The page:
We left Tonga on the 8th of June and sailed for 2 nights to the most Eastern archipelago of Fiji, the Lau Group. Most of the World ARC boats waited for a few days before leaving as the weather forecast predicted pretty heavy winds. However we were 4 boats leaving together: Into The Blue, Spirit, Mearra Nieida and Take Off. As the wind was blowing over 30 knots we decided to take 2 reefs on the main sail and only half a jib. This was our sail setting all the way to Fiji, sailing in 6-9 knots of speed in quite a choppy sea and big swells. The nights were pretty rocky and we did not get much sleep. However it went really fast!
We spent a few rewarding passages letting Helmer do the job.
Others were very wet turning into cold.
On the 9th of June early morning the wind was blowing up to 31 knots. The waves were coming and going rolling Take Off pretty hard. This was when we got the message from Spirit that the shaft of their propeller had loosened from its transmission giving way to a huge leakage into the boat! Luckily they quickly managed to plug the whole (approx 4cm in diameter!). However they had now no motor. We decided then that we will tow in Spirit to Vanua Balavu. As we approached this Easterly part of Fiji, the wind and the waves were getting worse realising that we would not be able to tow in Spirit, risking to brake the sheets and the cleats and more severely having Spirit with no motor in the archipelago of Vanua Balavu.
On the 10th of June, before arriving in Vanua Balavu, Spirit decided to head straight to Savusavu, the closest marina where they could be hauled out. Into The Blue being closest to them followed in case of emergency. The entrance of Vanua Balavu, the Tonga pass, was dramatic with very high waves and a strong current leaving us unmovable at one spot and rain pouring down. Although we had full speed with the motor, we got nowhere. Frustrating how we had no power over Mother Nature! We stopped at the first island we saw just to take shelter, take a rest, change to dry clothes, try to get warm and have lunch. The last 48 hours had been quite hectic, sleepless and wet. Behind Mearra Nieida on the right picture, our first impression of the cyclone Winston's passage: trees torn down and stripped from their leaves.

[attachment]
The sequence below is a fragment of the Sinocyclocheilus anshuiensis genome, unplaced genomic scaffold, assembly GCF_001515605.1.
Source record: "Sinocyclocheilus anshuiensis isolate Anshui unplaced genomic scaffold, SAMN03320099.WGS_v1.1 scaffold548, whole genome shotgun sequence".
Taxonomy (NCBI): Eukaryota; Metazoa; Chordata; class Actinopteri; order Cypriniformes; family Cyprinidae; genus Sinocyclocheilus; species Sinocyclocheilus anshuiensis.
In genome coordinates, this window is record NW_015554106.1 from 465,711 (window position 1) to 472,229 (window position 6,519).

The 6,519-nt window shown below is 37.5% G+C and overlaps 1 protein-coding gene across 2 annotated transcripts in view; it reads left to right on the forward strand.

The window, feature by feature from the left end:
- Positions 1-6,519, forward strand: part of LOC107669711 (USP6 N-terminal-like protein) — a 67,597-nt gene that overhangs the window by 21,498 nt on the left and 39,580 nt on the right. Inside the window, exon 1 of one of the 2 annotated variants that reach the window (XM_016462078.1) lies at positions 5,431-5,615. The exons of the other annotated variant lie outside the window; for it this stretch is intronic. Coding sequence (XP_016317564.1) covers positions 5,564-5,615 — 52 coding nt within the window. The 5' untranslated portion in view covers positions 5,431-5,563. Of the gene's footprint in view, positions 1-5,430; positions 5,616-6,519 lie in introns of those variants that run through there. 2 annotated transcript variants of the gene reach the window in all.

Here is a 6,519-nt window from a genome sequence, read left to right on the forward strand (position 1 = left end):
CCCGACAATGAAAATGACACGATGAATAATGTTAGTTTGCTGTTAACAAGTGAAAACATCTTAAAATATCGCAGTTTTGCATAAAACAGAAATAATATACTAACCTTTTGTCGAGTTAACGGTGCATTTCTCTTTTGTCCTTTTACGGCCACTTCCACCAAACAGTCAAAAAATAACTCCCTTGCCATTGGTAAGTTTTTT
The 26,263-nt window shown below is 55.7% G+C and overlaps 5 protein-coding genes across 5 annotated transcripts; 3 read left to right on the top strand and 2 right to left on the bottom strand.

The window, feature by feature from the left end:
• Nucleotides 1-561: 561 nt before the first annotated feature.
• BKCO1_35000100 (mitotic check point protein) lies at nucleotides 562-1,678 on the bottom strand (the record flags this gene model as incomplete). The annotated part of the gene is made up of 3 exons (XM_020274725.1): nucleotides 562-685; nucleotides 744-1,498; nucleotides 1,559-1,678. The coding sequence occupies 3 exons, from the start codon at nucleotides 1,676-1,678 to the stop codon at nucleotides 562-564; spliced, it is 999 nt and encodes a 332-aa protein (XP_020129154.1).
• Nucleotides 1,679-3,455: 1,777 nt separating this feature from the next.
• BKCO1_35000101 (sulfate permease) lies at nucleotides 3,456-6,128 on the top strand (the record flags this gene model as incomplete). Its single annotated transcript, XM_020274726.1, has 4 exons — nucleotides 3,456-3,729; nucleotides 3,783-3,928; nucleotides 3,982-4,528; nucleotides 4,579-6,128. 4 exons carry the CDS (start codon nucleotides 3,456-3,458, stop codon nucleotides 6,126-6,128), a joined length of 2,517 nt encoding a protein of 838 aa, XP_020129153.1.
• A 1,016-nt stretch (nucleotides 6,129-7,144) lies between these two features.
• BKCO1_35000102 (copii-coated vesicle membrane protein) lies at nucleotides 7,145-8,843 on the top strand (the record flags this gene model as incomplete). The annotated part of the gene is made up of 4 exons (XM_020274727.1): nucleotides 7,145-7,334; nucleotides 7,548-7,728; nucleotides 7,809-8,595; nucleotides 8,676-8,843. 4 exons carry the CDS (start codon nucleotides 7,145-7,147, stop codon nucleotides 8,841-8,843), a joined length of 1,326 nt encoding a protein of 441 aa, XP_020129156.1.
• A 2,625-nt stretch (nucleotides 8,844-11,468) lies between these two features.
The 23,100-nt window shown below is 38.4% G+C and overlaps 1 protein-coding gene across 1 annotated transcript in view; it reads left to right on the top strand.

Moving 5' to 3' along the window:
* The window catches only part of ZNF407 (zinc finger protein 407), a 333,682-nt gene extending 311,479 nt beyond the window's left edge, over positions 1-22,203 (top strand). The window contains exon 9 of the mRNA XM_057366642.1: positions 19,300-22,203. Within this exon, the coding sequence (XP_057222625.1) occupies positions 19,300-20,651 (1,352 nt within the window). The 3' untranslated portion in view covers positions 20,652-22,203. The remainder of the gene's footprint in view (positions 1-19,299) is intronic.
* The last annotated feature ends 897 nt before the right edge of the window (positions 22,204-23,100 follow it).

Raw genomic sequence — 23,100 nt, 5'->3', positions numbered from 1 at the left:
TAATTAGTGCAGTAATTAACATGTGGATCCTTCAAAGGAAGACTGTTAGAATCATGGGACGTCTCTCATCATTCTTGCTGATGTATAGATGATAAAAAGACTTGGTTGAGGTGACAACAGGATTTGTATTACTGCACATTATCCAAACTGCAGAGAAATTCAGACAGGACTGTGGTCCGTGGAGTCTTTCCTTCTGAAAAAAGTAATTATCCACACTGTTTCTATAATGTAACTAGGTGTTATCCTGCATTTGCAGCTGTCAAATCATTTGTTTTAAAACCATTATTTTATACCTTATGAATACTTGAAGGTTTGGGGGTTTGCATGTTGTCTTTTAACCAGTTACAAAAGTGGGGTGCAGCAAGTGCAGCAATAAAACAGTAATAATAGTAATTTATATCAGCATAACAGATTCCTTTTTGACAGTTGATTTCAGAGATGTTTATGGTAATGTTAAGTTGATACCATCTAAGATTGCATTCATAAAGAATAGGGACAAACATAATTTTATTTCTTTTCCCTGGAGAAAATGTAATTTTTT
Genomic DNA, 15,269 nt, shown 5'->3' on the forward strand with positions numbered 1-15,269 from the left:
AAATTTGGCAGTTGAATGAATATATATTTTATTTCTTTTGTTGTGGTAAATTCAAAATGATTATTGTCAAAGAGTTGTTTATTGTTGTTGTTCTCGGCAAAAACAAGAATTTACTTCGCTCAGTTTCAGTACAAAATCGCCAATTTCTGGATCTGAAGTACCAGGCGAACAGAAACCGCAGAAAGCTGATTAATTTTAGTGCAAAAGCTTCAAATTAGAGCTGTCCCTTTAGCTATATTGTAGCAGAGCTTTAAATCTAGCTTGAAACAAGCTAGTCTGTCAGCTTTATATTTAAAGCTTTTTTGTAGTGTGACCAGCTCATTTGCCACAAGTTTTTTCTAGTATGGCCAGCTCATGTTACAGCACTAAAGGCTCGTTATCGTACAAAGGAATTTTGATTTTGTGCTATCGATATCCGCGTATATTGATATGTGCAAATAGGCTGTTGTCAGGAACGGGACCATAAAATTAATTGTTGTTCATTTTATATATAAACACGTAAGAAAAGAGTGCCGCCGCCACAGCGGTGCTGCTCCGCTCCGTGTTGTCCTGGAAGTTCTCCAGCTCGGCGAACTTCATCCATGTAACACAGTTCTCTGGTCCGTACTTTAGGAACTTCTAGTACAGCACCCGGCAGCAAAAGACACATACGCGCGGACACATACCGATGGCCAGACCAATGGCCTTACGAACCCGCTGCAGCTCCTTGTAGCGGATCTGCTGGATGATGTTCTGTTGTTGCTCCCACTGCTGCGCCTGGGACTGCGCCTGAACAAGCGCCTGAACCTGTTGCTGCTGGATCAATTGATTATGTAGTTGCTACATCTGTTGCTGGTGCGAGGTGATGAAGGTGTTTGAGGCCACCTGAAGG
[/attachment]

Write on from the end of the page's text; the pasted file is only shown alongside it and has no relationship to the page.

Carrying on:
On the map below you see the left arrow showing Savusavu and the right arrow showing Vanua Balavu.
Approaching Lomaloma we realised that none of our charts were accurate. Luckily we managed to eyeball a reef just ahead of us! Now we approached very slowly and carefully and anchored outside of Lomaloma by noon. As soon as we had anchored the authorities came out to our boat: 3 people, the ARC’s agent, the Immigration and the Health of Quarantine. Now we were checked-in in Fiji and immediately got our sailing permit for Fiji. The World ARC had organised this so well. All other yachts have to check in in Savusavu, missing on being able to visit the Lau Group and Vanua Balavu as you don’t want to sail upwind back Easterly. The World ARC had managed to negotiate for the customs to fly out to Vanua Balavu in order to check us in. This is why we are part of the World ARC ;-).
Before heading ashore we all had a well deserved shower!
The day after the weather cleared and we could now see more clearly the disaster on land the cyclone Winston had left behind after hitting Fiji and especially the Eastern part on the 20th of February.
This cyclone was a catergoy 5, blowing up to 270 km/h for 5 hours! Imagine putting your head outside of the car speeding at 270 km/h?! It was a Saturday morning between 3h00 - 8h00. At first the cyclone was predicted to be a category 2 or 3. However the more it approached, the stronger it got and people were nowhere prepared for this strength. They had no shelter than their homes. Fiji had never experienced such a strong cyclone! Some were lucky, other less.
We got ashore and the first Fijian people we met were the 2 policemen Lie and Ben. They asked us if we wanted to have a tour of the island… in their police car. Sure! And what a disaster we met. Every where were palm trees fallen down like matches or totally stripped from leaves and coconuts.
Picture to the left: The supermaket. Picture to the right: Ben’s house in Lomaloma. Many houses had ended up like this: roof, walls, all interior … everything had blown away only leaving the toilet intact.
The hospital and the road to Lie’s village from Lomaloma.
We came to Lie’s village called Mualevu and the police station operating for the whole of Vanua Balavu. Picture to the left: the police station. Picture to the right: Lie’s house. The family had hidden in the bathroom for the whole time. They were lucky as their home only got the roofs from the inside damaged.
Alex and Inez playing with Lie’s 5 children! The picture to the right shows the house below Lie’s house with only the bathroom left. The rest is blown away.
Driving back to Lomaloma we passed these women by the beach among the fallen trees. We were taken by the Fijian’s being very friendly, smiling and showing continuous hope of life considering what they had gone through.
This girl came up to Inez showing her a little chicken. Inez wanted so badly to bring it on board…